Important Safety Information Including Boxed WARNINGS

Use the lowest dose of Aranesp(R) or EPOGEN(R) that will gradually increase the hemoglobin concentration to the lowest level sufficient to avoid the need for red blood cell transfusion.

Aranesp, EPOGEN and other erythropoiesis-stimulating agents (ESAs) increased the risk for death and for serious cardiovascular events when administered to target a hemoglobin of greater than 12 g/dL.

Cancer Patients: Use of ESAs

-- shortened the time to tumor progression in patients with advanced head and neck cancer receiving radiation therapy when administered to target a hemoglobin of greater than 12 g/dL;

-- shortened overall survival and increased deaths attributed to disease progression at 4 months in patients with metastatic breast cancer receiving chemotherapy when administered to target a hemoglobin of greater than 12 g/dL;

-- increased the risk of death when administered to target a hemoglobin of 12 g/dL in patients with active malignant disease receiving neither chemotherapy nor radiation therapy. ESAs are not indicated for this population.

Patients receiving ESAs pre-operatively for reduction of allogeneic red blood cell transfusions: A higher incidence of deep venous thrombosis was documented in patients receiving Epoetin alfa who were not receiving prophylactic anticoagulation. Antithrombotic prophylaxis should be strongly considered when Epoetin alfa is used to reduce allogeneic red blood cell transfusions. Aranesp(R) is not approved for this indication.

Aranesp and EPOGEN are contraindicated in patients with uncontrolled hypertension.

About Amgen

Amgen discovers, develops and delivers innovative human therapeutics. A biotechnology pioneer since 1980, Amgen was one of the first companies to realize the new science's promise by bringing safe and effective medicines from lab, to manufacturing plant, to patient. Amgen therapeutics have changed the practice of medicine, helping millions of people around the world in the fight against cancer, kidney disease, rheumatoid arthritis, and other serious illnesses. With a deep and broad pipeline of potential new medicines, Amgen remains committed to advancing science to dramatically improve people's lives. To learn more about our pioneering science and our vital medicines, visit www.amgen.com.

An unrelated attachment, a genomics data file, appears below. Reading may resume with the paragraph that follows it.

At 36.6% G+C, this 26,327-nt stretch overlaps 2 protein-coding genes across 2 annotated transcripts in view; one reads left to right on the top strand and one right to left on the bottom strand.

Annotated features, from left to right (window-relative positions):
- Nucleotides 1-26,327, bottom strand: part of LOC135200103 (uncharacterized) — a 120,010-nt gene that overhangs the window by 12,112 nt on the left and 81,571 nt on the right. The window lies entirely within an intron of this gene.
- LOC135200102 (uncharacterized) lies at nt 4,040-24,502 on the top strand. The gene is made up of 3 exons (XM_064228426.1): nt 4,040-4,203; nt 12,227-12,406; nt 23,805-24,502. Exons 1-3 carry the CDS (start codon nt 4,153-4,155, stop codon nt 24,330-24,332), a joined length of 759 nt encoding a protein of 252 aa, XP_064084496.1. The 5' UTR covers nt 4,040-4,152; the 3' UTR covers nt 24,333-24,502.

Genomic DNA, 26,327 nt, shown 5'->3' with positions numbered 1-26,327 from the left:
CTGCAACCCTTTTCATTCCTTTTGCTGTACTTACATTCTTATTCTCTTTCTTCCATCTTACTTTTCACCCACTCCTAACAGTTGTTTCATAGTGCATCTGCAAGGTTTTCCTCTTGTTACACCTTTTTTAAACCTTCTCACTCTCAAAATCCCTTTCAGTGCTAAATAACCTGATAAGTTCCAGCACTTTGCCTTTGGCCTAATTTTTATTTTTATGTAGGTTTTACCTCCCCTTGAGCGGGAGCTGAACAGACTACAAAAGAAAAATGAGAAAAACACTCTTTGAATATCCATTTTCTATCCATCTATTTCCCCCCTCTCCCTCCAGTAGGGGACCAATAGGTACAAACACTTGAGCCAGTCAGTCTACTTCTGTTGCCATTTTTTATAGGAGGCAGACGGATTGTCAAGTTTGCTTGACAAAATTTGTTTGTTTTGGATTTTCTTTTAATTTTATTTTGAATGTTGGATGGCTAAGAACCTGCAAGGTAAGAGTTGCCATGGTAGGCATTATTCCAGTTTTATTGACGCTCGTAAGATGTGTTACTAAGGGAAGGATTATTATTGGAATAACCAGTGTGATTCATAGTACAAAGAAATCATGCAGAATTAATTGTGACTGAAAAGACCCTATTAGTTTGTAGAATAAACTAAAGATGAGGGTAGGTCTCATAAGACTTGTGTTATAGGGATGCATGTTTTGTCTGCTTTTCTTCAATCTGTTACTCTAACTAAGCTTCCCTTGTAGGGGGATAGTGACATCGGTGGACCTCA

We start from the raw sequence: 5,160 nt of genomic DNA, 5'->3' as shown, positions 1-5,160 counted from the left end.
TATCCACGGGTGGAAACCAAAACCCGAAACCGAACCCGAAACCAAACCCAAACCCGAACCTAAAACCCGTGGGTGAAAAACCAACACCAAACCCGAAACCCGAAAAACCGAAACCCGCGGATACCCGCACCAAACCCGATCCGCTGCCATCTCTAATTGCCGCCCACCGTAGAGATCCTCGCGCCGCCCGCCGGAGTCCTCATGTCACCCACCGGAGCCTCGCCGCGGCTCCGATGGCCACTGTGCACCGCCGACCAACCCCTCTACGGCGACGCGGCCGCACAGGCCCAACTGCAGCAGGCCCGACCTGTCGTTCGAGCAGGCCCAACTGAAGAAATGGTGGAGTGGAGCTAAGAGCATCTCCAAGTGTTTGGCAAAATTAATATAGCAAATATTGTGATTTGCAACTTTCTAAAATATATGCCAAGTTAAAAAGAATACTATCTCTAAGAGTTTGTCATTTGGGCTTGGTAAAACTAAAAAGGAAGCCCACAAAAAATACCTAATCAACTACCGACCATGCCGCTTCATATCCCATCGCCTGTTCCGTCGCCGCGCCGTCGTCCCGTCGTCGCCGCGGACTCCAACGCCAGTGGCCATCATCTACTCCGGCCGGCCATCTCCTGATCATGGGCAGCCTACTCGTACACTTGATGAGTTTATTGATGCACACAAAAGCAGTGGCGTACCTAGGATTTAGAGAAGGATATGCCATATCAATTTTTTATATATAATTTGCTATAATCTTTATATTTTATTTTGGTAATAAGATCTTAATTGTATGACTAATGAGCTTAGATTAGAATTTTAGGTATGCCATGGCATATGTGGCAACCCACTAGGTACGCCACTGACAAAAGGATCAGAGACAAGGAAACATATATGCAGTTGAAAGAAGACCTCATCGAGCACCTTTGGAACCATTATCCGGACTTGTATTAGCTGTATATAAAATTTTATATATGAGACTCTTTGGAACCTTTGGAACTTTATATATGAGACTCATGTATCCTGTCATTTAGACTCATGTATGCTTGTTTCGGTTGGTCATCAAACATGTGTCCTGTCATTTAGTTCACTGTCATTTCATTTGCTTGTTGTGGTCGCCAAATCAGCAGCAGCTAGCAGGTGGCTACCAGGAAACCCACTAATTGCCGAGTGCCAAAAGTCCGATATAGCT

Forward-Looking Statement

This news release contains forward-looking statements that involve significant risks and uncertainties, including those discussed below and others that can be found in Amgen's Form 10-K for the year ended Dec. 31, 2006, and in Amgen's periodic reports on Form 10-Q and Form 8-K. Amgen is providing this information as of the date of this news release and does not undertake any obligation to update any forward-looking statements contained in this document as a result of new information, future events or otherwise.